Cheerful, Cheerful, Whitman
Two poets are considered precursors to modern poetry – Emily Dickinson and Walt Whitman. Who were about as different as two persons could be. Neither one of them knew the other, and they lived in entirely different worlds.
Dickinson wrote small poems – which have stimulated large explanations of her poetry. Whitman wrote large poems, and was such a blabber-mouth no one else could get a work in edgewise – and what was worse, no one wanted to.
Dickinson lived a very restricted life; she was practically a recluse. Whitman was a compulsive socializer who wanted to go everywhere and know everyone. Whitman wanted everyone to like him, Dickinson could care less. Dickinson was well-acquainted with all the human emotions – Whitman only the happy and enthusiastic ones (partly to cover up his less acceptable feelings). Whitman was an example of what Americans would be like for the next century. Dickinson was soon forgotten – including for a long time, her poetry.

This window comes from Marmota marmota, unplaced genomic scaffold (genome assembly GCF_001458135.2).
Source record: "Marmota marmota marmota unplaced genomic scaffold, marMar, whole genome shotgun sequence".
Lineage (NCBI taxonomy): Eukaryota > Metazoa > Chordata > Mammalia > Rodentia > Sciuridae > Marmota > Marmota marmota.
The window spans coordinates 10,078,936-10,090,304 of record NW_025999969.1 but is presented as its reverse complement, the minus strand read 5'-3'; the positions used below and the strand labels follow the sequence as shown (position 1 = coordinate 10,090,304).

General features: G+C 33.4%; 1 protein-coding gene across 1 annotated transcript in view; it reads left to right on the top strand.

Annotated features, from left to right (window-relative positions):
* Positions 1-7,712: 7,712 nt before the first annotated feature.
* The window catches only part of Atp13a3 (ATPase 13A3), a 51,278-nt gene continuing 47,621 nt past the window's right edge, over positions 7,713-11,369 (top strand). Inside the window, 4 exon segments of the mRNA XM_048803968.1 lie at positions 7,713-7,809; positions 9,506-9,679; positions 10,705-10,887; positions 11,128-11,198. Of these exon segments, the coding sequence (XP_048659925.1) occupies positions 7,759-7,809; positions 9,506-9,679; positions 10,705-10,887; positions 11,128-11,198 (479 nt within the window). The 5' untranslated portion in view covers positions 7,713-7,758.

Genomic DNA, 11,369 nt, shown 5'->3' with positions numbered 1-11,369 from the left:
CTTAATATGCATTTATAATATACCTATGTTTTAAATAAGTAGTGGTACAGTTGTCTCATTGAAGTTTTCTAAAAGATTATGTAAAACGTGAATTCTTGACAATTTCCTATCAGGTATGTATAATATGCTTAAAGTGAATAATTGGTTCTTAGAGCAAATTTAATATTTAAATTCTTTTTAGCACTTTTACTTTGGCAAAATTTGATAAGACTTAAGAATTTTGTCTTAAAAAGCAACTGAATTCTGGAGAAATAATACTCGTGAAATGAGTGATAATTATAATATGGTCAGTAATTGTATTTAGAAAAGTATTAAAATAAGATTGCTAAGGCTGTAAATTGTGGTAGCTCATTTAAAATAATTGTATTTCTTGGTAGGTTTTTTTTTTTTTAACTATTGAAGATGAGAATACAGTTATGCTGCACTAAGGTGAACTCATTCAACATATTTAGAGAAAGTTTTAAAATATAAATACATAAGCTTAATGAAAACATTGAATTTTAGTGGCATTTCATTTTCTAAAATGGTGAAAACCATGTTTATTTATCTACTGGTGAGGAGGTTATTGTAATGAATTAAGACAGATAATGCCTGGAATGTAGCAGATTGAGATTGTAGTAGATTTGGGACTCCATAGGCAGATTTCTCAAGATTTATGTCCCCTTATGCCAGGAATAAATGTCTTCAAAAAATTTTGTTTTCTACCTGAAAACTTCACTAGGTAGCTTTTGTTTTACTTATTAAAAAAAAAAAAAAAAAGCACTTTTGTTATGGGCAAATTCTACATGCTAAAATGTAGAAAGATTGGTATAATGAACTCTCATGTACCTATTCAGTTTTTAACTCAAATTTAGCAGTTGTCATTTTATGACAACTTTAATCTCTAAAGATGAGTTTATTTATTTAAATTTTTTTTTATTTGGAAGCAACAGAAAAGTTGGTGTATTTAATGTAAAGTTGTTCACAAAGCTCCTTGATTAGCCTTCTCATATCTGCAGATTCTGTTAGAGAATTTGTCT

Still, Leaves of Grass is just too much - too many poems. People in my parent’s generation usually considered it their favorite poetry. But I am absolutely certain that they were enthusiastic about it because they were supposed to be enthusiastic about it, and probably never read it.
I would like to see a much smaller selection of his works, with commentary for each selection. Unfortunately, no one has much interest in doing this. Walt was so productive that he over-produced himself.
A trap that America is prone to. We overdo everything.